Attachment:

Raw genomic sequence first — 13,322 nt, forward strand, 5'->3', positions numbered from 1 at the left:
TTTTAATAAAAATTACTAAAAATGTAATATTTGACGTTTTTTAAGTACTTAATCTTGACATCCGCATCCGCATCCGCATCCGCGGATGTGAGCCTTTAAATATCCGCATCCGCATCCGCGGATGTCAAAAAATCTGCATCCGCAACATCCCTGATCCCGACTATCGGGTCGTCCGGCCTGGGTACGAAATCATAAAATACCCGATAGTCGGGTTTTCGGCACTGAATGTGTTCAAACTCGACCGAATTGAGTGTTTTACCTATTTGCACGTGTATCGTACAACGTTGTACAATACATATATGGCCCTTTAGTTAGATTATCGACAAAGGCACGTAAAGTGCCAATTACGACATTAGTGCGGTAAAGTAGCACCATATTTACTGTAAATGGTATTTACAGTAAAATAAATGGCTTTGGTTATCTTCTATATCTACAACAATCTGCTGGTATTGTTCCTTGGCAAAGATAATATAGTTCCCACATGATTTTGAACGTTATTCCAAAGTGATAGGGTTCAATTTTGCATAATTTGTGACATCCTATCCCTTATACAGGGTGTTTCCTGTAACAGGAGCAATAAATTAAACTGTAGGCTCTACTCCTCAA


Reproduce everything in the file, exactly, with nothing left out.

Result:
Raw genomic sequence first — 13,322 nt, forward strand, 5'->3', positions numbered from 1 at the left:
TTTTAATAAAAATTACTAAAAATGTAATATTTGACGTTTTTTAAGTACTTAATCTTGACATCCGCATCCGCATCCGCATCCGCGGATGTGAGCCTTTAAATATCCGCATCCGCATCCGCGGATGTCAAAAAATCTGCATCCGCAACATCCCTGATCCCGACTATCGGGTCGTCCGGCCTGGGTACGAAATCATAAAATACCCGATAGTCGGGTTTTCGGCACTGAATGTGTTCAAACTCGACCGAATTGAGTGTTTTACCTATTTGCACGTGTATCGTACAACGTTGTACAATACATATATGGCCCTTTAGTTAGATTATCGACAAAGGCACGTAAAGTGCCAATTACGACATTAGTGCGGTAAAGTAGCACCATATTTACTGTAAATGGTATTTACAGTAAAATAAATGGCTTTGGTTATCTTCTATATCTACAACAATCTGCTGGTATTGTTCCTTGGCAAAGATAATATAGTTCCCACATGATTTTGAACGTTATTCCAAAGTGATAGGGTTCAATTTTGCATAATTTGTGACATCCTATCCCTTATACAGGGTGTTTCCTGTAACAGGAGCAATAAATTAAACTGTAGGCTCTACTCCTCAA